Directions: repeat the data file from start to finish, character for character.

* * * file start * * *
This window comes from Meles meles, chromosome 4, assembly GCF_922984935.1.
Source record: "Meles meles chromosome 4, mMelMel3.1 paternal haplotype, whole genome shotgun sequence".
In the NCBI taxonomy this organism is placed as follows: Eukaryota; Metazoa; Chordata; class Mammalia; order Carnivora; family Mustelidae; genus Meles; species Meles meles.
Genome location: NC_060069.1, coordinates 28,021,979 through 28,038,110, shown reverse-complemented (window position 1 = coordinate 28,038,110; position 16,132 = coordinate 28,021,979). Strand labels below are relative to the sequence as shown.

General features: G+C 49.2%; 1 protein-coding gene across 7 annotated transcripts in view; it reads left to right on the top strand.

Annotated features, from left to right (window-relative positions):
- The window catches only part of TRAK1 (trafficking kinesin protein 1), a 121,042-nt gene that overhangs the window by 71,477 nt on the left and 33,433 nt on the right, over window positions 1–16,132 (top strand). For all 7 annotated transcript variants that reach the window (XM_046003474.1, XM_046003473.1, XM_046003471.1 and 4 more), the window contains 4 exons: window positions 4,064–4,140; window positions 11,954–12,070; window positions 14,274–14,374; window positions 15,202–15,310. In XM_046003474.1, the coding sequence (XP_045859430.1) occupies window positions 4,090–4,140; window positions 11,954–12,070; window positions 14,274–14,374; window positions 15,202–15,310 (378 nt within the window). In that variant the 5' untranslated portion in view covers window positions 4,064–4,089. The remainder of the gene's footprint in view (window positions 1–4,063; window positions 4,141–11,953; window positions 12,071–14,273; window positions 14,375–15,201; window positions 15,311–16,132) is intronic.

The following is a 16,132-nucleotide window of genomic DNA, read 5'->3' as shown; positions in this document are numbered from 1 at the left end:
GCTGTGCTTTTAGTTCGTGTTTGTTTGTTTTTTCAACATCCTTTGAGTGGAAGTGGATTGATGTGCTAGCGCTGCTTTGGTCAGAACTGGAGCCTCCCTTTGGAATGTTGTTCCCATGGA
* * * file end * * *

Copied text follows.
This window comes from Meles meles, chromosome 4, assembly GCF_922984935.1.
Source record: "Meles meles chromosome 4, mMelMel3.1 paternal haplotype, whole genome shotgun sequence".
In the NCBI taxonomy this organism is placed as follows: Eukaryota; Metazoa; Chordata; class Mammalia; order Carnivora; family Mustelidae; genus Meles; species Meles meles.
Genome location: NC_060069.1, coordinates 28,021,979 through 28,038,110, shown reverse-complemented (window position 1 = coordinate 28,038,110; position 16,132 = coordinate 28,021,979). Strand labels below are relative to the sequence as shown.

General features: G+C 49.2%; 1 protein-coding gene across 7 annotated transcripts in view; it reads left to right on the top strand.

Annotated features, from left to right (window-relative positions):
- The window catches only part of TRAK1 (trafficking kinesin protein 1), a 121,042-nt gene that overhangs the window by 71,477 nt on the left and 33,433 nt on the right, over window positions 1–16,132 (top strand). For all 7 annotated transcript variants that reach the window (XM_046003474.1, XM_046003473.1, XM_046003471.1 and 4 more), the window contains 4 exons: window positions 4,064–4,140; window positions 11,954–12,070; window positions 14,274–14,374; window positions 15,202–15,310. In XM_046003474.1, the coding sequence (XP_045859430.1) occupies window positions 4,090–4,140; window positions 11,954–12,070; window positions 14,274–14,374; window positions 15,202–15,310 (378 nt within the window). In that variant the 5' untranslated portion in view covers window positions 4,064–4,089. The remainder of the gene's footprint in view (window positions 1–4,063; window positions 4,141–11,953; window positions 12,071–14,273; window positions 14,375–15,201; window positions 15,311–16,132) is intronic.

The following is a 16,132-nucleotide window of genomic DNA, read 5'->3' as shown; positions in this document are numbered from 1 at the left end:
GCTGTGCTTTTAGTTCGTGTTTGTTTGTTTTTTCAACATCCTTTGAGTGGAAGTGGATTGATGTGCTAGCGCTGCTTTGGTCAGAACTGGAGCCTCCCTTTGGAATGTTGTTCCCATGGA